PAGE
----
Until 2017, average bus speeds had been in consistent decline. The deterioration had been reversing over the previous two years, although speeds remained much slower than in 2014. The Covid pandemic restrictions saw bus speeds increase significantly in 2020 and whilst these began to fall back at the start of 2021, they have since remained slightly higher than pre-pandemic levels and remained so in Q2 except for inner NW and outer NE London which have fallen back to pre-pandemic levels.

The dual Covid impacts of reduced passenger numbers and less traffic disruption had a large boosting effect on reliability in 2020 and to a lesser extent in 2021. Thus, Q2 reliability performance was worse compared with Q2 a year ago. Due to the bus driver staffing situation highlighted above Q2 performance was also worse than the pre-pandemic level of Q2 2019-20 when EWT had been achieving some of the best ever results. The gradual return towards more normal levels of EWT performance began once again as restrictions were lifted in Q4 2021-22. Before the start of the pandemic, inner London EWT had been improving whilst Outer London had recorded a deterioration. Covid restrictions brought about significant improvements across all areas of London during 2020-21 but in Q2 2022/23 all areas were worse than pre-pandemic levels, predominantly due to staffing issues. Punctuality of low frequency services also saw a similar boost due to Covid impacts in 2020-21 and 2021-22 but Q2 performance was worse than pre-pandemic levels. Night bus performance had returned to more normal levels at a faster rate than day routes and in Q2 the percentage of night buses on-time was below pre-pandemic levels.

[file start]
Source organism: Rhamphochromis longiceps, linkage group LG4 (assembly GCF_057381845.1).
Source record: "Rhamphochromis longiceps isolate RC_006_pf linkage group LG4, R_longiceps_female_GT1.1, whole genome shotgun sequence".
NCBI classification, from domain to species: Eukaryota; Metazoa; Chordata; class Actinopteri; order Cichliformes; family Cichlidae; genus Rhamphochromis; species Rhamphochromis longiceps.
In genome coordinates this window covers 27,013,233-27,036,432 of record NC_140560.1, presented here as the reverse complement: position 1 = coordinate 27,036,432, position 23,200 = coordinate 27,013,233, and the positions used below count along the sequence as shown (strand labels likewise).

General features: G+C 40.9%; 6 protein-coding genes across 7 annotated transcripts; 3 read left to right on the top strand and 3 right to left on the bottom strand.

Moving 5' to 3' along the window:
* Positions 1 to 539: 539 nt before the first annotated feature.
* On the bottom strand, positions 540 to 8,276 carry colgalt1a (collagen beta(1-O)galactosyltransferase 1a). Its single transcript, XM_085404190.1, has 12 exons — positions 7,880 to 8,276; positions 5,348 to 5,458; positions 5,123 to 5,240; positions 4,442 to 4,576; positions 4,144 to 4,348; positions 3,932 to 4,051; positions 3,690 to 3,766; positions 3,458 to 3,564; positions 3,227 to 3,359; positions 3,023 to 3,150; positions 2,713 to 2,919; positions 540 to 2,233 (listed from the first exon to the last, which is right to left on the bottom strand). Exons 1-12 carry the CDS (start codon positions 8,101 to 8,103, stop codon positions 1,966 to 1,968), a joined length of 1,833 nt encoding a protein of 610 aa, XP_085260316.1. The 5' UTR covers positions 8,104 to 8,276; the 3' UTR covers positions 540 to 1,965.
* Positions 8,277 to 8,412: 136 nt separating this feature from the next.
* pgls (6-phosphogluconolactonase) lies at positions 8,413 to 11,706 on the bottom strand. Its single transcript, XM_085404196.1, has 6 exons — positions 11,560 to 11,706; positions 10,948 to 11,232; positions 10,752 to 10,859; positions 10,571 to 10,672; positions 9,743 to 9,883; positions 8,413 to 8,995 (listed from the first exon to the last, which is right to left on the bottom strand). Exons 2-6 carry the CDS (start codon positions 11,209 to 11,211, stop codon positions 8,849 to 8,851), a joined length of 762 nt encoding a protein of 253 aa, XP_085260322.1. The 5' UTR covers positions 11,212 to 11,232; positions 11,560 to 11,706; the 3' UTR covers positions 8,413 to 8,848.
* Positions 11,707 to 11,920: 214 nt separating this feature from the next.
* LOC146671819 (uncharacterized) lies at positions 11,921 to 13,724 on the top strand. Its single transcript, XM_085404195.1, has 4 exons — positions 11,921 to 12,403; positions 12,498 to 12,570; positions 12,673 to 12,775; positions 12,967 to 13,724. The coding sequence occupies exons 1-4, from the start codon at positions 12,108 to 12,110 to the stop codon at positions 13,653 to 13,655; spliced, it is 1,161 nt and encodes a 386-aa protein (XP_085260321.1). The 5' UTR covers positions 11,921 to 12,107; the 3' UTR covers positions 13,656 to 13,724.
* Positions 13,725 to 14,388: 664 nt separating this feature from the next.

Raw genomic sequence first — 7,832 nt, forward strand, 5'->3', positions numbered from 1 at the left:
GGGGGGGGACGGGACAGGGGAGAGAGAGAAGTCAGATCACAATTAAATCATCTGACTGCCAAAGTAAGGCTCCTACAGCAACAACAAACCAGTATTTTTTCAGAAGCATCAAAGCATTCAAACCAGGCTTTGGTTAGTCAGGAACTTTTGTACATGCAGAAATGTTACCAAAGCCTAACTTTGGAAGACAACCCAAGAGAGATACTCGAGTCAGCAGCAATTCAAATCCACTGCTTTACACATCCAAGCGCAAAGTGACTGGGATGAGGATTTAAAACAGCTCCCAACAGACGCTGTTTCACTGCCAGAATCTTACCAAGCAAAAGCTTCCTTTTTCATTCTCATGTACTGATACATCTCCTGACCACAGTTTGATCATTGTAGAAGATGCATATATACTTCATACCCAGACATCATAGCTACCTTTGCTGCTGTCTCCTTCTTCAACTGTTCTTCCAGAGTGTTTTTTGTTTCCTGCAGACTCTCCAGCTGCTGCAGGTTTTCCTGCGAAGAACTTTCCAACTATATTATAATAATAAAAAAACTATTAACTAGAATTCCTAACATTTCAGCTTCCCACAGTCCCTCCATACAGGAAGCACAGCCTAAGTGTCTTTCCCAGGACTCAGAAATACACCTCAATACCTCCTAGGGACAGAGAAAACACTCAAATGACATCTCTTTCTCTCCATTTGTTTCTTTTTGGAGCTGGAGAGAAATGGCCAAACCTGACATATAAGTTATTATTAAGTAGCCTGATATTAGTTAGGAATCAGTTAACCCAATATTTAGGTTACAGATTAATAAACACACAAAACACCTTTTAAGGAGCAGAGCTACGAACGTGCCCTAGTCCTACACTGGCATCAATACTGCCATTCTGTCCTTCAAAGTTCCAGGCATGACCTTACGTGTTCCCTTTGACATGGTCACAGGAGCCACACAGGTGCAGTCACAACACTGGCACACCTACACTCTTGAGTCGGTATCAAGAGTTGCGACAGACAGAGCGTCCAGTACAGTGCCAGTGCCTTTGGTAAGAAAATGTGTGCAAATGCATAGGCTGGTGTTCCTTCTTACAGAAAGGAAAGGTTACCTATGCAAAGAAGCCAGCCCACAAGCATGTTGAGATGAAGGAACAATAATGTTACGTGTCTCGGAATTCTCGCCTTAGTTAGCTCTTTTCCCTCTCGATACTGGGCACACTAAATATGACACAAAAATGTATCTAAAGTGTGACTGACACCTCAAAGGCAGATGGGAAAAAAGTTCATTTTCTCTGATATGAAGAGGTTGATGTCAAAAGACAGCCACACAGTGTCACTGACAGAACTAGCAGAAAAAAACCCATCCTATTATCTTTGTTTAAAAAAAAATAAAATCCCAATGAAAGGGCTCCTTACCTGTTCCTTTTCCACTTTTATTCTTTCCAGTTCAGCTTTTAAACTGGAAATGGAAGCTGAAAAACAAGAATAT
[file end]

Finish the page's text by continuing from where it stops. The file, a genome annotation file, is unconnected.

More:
International Bus Benchmarking Group

London is a member of the International Bus Benchmarking Group (IBBG), an international knowledge sharing network of bus companies. It was established in 2004 and is facilitated by Imperial College London.

Benchmarking is a continuous systematic process for evaluating the products, services, processes or organisations that are recognised as representing best practice for the purpose of organisational improvement. A blend of operational and customer metrics are used to track the performance of the bus network.

Every year, a review of buses performance monitoring is evaluated internally and presented to TfL's Independent Investment Programme Advisory Group (IIPAG) by Imperial College London to justify expenditure and ensure quality of service provided to passengers.

Demand-responsive bus performance

In 2019-20 we ran two service trials in Sutton and Ealing to explore how demand-responsive buses could:

  • Complement current public transport services
  • Reduce car dependency

We suspended and closed the trials in spring 2020 because of Government advice on non-essential travel.